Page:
Dornbusch thinks this strategy will spare patients from serious side effects or “off-target” edits—unintentional cuts elsewhere in the genome that could cause problems such as cancer.
The regions targeted by the company’s Crispr therapy are also in a part of the genome that tends to stay the same even when HIV evolves. That’s important because the virus mutates rapidly, and the researchers don’t want a moving target.
This isn’t the first time scientists have tried to use gene editing in the hope of curing people with HIV, but other efforts have focused on a protective mutation in a gene called CCR5. In the 1990s, scientists found that people with this naturally occurring mutation didn’t get HIV when exposed to it. The mutation—known as delta 32—thwarts the virus’s ability to get inside immune cells. In 2009, California-based Sangamo Therapeutics used an older editing technology called zinc finger nucleases to add that protective mutation into patients’ T cells—an important part of the immune system. Those trials have had limited success.
In 2017, Chinese scientists combined Crispr with a bone marrow transplant in an attempt to cure a patient with HIV and leukemia. In a typical transplant, donor stem cells are transferred to a recipient to replace their cancerous blood cells. These cells go on to form new, healthy blood cells. To also address the patient’s HIV, researchers edited the donor stem cells with Crispr to disable CCR5. But after the transplant, only a small percentage of the patient’s bone marrow cells ended up with the desired edit.
Then in 2018, Chinese scientist He Jiankui used Crispr to edit the CCR5 mutation into the genomes of twin baby girls to make them resistant to HIV. Fraught with ethical violations, the experiment was widely condemned by scientists. He’s research was suspended by the Chinese government, and he served a three-year prison sentence. While the twins were born healthy, only some of their cells were successfully edited, meaning the girls might in fact not be immune to HIV.
As of 2022, two people have now been cured of HIV after receiving bone marrow transplants from donors with the CCR5. Known as the Berlin patient and the London patient, both had cancer and received transplants to treat their disease. But these transplants aren’t a viable option for most people—they’re highly risky, and donors with the delta 32 mutation are scarce. But a third person was declared cured of HIV earlier this year after she received a new type of transplant involving umbilical cord blood.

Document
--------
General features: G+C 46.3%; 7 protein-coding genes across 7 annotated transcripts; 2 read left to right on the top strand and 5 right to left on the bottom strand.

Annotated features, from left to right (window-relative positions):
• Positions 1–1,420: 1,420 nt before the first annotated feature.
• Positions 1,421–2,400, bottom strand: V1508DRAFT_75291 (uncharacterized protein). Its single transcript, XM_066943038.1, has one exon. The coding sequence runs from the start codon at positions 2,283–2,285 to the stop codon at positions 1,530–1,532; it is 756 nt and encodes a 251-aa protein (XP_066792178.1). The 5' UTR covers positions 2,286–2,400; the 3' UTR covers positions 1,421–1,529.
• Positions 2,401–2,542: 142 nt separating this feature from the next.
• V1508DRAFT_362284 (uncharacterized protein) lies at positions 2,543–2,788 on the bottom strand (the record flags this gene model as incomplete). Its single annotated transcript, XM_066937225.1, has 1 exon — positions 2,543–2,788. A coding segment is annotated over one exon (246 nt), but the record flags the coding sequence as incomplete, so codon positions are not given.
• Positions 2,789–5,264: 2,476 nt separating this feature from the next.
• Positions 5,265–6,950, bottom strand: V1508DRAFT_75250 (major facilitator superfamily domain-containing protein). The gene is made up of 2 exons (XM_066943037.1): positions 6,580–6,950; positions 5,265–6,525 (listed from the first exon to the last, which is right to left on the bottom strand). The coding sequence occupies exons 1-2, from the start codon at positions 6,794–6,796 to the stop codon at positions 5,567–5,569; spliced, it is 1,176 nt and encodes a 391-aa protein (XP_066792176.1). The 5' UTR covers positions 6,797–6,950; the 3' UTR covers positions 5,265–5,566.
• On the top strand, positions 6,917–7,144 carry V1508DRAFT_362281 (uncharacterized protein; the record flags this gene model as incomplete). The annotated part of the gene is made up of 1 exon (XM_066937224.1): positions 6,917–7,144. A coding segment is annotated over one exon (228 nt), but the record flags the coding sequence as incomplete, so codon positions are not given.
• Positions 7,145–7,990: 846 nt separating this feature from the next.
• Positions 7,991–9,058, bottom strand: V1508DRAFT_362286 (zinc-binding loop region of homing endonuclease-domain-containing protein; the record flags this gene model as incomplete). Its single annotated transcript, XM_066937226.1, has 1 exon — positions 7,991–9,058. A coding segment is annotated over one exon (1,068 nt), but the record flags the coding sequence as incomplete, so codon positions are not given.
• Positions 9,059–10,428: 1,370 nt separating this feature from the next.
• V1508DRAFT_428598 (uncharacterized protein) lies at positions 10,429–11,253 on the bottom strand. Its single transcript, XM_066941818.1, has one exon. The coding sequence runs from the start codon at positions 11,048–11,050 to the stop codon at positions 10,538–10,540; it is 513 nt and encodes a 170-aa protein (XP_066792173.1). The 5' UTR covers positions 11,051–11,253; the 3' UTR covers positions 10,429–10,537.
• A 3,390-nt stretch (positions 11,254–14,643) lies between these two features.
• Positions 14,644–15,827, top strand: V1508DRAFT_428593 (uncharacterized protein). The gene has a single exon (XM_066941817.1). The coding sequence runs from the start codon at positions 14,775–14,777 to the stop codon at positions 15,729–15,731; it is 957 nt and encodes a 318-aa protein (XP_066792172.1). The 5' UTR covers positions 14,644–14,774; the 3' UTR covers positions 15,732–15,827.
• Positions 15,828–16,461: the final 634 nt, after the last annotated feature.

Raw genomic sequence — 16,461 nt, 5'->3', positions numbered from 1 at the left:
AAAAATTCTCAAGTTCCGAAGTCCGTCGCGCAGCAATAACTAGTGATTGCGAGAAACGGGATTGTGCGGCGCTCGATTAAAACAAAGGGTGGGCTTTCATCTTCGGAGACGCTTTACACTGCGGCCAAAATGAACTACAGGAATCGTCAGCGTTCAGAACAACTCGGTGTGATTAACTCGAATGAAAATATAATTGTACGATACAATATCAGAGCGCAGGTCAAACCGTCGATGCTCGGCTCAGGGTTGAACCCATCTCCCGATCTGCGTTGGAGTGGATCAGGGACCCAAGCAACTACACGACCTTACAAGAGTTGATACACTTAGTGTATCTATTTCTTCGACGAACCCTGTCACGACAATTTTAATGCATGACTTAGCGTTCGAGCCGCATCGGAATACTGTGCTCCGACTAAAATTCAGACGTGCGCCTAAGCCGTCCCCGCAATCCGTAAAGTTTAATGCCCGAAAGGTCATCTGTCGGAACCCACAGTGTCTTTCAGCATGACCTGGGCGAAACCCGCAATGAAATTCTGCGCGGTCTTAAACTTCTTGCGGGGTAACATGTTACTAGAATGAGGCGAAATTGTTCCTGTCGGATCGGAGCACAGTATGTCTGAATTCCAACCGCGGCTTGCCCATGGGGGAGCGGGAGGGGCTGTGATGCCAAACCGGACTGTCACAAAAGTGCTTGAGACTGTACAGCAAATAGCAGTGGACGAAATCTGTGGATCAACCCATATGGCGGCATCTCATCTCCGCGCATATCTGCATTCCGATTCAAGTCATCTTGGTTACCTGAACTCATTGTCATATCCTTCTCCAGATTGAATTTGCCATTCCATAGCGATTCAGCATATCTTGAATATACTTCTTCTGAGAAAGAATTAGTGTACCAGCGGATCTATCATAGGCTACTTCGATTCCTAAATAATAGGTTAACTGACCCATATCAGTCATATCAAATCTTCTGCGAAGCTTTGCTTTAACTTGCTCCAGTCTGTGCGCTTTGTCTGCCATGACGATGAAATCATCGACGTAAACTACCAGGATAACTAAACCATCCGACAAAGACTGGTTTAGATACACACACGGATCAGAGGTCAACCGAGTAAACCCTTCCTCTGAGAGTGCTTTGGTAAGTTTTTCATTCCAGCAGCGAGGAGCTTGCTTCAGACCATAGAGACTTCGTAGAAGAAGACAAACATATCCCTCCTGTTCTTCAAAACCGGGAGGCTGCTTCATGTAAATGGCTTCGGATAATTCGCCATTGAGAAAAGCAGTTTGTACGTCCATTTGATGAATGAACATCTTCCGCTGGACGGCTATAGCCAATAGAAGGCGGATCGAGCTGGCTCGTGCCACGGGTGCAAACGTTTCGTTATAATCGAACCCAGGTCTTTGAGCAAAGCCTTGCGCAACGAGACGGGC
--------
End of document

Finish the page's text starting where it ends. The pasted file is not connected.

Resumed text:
The Excision trial will eventually enroll nine participants and test three dosage amounts to determine which is most effective. Investigators will measure each person’s viral load and CD4 count before receiving the therapy and after they stop taking antiretroviral drugs. The ultimate goal is to get viral loads down to an undetectable level—that is, less than 200 copies of HIV per milliliter of blood. At this level, HIV can’t be passed on through sex.
The challenge for Excision will be getting Crispr to enough cells to bring HIV down to undetectable levels. The company is using an engineered virus to shuttle the gene-editing components to patients’ HIV-infected CD4 cells. But so far, there’s little human data on how well Crispr works when it’s delivered directly to the body. “It’s possible that you get the virus to such low levels that if a person’s immune system were intact, they might be able to keep the virus at bay such that they don’t have to take antiretroviral therapy anymore,” says Rowena Johnston, vice president of research for amfAR, the Foundation for AIDS.
And even though these drugs are very effective, Johnston says, many people would rather be completely free of the virus. A single Crispr infusion—if it works—would eliminate the need for daily pills. “People with HIV still live with a lot of stigma and internalized shame,” she says. “I think a cure is something that addresses that much better than lifelong therapy, regardless of how easy that therapy becomes.”